Bright, Burning Red -Taylor Swift
Ok so just a warning first…I do NOT typically listen to Taylor Swift nor have I ever thought she was an artist I would like to see perform one day. Not because I have an elitist taste in musical genres or a tendency to favour obscure artists from indie labels. I just never listened to her much because I never gravitated towards the modernized country, quirky bubble-gum pop sound she tends to embody. However, I always thought she possessed a unique, and impressive vocal range with just a little more depth and integrity to offer than other typical Pop princesses. Still, despite believing she had slightly more substance than Katy Perry et al. I never felt the urge to purchase any of her albums.
So that being said, I thought maybe I should try listening to something I had never given a fair try before. It’s important to keep an open mind and I admit I was curious to see why she’s so prominently featured on the cover of Rolling Stone’s October issue. After much consideration I must say her fourth studio album, Red wasn’t all bad. Much more good, than bad in fact. The opening track State of Grace is one of the albums best, with soaring vocals and an upbeat melody that makes you feel as if life is one big wonderful experience, full of surprises you can never see coming. It’s inspiring and uplifting all at once. The next track Red is very predictable and full of cheesy metaphors and one-liners that lack any real emotion such as the one about how “loving him is like driving a maserati down a dead end street.” But it’s hook is still catchy enough to become a hit I bet. Each song is fairly different and Swift proves she isn’t afraid to experiment with this album. Her confessional songwriting style has a way of captivating your attention as you contemplate which celebrity she dated was capable of making her feel as if “a new notch in your belt is all I’ll ever be.”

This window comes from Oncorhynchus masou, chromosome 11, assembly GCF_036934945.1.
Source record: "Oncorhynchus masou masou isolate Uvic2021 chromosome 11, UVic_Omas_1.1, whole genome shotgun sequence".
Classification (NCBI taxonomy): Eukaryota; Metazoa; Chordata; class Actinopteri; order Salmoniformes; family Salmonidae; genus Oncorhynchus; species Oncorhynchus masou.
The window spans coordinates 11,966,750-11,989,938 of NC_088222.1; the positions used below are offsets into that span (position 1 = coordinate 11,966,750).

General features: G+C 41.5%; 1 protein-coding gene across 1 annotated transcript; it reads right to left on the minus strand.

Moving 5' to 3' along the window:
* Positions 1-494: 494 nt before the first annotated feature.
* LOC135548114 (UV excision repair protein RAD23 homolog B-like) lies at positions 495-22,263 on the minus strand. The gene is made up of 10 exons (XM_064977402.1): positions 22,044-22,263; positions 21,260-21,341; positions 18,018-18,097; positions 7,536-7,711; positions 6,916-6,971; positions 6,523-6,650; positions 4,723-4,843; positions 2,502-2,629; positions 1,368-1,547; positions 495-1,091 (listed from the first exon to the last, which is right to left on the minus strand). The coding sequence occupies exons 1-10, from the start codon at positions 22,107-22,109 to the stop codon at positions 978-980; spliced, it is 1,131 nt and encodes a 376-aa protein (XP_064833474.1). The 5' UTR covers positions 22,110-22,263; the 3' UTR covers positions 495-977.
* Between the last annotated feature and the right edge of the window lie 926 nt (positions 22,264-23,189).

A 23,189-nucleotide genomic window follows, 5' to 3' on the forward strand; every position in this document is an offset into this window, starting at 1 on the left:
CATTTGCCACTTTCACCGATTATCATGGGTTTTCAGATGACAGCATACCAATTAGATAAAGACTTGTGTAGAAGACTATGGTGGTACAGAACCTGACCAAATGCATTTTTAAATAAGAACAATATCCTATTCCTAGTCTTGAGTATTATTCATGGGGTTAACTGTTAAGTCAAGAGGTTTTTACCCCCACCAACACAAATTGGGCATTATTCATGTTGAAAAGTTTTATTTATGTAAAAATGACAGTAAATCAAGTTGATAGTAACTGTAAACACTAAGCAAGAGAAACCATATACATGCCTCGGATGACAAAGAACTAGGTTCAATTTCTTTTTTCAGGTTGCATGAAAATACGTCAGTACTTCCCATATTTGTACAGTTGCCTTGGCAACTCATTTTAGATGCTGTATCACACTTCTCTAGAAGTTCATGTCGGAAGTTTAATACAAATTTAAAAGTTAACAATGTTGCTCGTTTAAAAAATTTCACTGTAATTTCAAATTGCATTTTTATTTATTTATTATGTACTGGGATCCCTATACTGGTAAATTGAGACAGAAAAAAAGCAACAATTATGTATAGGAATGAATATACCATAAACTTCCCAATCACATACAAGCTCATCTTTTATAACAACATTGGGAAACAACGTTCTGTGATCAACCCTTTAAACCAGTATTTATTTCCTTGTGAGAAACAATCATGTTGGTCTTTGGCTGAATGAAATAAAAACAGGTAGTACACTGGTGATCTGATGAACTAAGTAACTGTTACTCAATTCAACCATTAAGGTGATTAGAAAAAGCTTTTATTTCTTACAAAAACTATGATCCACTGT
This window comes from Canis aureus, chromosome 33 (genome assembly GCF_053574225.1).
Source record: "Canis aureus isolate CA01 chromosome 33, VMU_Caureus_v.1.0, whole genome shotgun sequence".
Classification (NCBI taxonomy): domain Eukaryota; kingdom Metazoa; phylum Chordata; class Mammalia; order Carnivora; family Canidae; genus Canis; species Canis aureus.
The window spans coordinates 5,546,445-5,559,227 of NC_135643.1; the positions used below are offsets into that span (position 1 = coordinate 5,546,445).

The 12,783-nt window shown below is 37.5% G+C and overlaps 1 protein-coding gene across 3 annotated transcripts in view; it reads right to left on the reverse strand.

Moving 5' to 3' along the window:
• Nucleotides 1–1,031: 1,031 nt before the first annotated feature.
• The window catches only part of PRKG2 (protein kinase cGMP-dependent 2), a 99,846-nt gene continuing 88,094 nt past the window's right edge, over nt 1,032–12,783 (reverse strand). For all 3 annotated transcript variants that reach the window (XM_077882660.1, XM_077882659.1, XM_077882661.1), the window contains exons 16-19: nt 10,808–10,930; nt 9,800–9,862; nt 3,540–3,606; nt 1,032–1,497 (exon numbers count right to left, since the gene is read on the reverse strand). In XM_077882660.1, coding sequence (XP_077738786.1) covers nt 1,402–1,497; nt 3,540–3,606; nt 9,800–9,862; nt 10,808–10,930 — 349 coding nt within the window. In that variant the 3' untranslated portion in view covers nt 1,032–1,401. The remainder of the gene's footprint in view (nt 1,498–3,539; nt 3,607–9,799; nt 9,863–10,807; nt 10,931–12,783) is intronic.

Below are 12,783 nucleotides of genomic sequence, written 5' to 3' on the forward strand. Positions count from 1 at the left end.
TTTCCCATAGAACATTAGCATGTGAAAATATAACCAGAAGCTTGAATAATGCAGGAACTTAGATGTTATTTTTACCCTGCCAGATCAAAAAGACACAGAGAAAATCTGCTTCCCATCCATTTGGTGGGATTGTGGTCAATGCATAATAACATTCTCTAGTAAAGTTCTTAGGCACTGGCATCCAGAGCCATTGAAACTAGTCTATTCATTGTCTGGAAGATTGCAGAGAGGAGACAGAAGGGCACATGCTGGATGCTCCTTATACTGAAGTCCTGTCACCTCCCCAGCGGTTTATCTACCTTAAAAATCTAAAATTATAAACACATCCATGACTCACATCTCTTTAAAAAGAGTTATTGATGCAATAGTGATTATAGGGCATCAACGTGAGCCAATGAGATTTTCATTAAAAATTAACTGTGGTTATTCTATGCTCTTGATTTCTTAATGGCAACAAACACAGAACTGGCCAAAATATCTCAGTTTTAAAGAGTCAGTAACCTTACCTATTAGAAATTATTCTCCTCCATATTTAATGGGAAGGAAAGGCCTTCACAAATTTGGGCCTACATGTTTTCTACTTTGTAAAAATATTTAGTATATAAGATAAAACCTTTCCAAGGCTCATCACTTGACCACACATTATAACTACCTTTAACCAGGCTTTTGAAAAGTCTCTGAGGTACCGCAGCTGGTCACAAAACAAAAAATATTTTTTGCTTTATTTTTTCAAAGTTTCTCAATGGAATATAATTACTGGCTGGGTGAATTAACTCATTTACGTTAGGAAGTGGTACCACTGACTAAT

Her track, I knew you were trouble even leans towards dub-step, which I can’t say she entirely pulls off but she gets points for bravery. Ever since I heard her track, Safe and Sound performed along with The Civil Wars for the Hunger Games soundtrack, there was no denying that Swift really does have talent instead of just being another marketed pretty face. On heavier songs like All too well, I almost Do and The Last Time I remember what separates Taylor from the rest, she maintains some country subtleties amongst the collection of Pop songs on this album. Not a horrible mixture, instead it’s a refreshing change. Her voice has an indescribable quality that changes from sweet to angry and raw in an instant. All too well contains real emotion that carries a heavy impact when you realize you can connect as a listener to all her past relationship turmoil and unanswered questions. This album is full of memories and experiences that seem incredibly honest and authentic and I think that’s why Swift is so appreciated and admired. But just in case you feel the floodgates opening the arrangement sets up a perky, boisterous diddy like 22 and Holy Ground to follow every serious tune to remind you life isn’t all sorrow and heartache. These songs serve as a reminder that you will smile again after all the hurt and pain of a breakup. You might even be able to laugh about how dramatic and stupid it all was, which Swift definitely does on her catchy overplayed single, We Are Never Ever Getting Back Together.
So before you judge me for actually liking this album, (Yes, I do like it) just try listening to Holy Ground a fast paced, feel-good tune. Or Everything has Changed, a hopeful simplistic ballad about wanting to know someone better. Or Begin Again, a melancholic yet sweet tune. I know how annoying it can be to hear one of Swift’s hits played repeatedly in stores, on the radio and everywhere else in the public, but it is merited because she does have talent, as well as a wholesome image. And she did recover from an angry, indignant, pompous, drunken Kanye West in her face with measured grace and class. So would I be appalled if my nieces decided they wanted to go to a concert of hers? Not quite as appalled as I would be if they decided to emulate Katy Perry. Honestly, at least Taylor acts her age.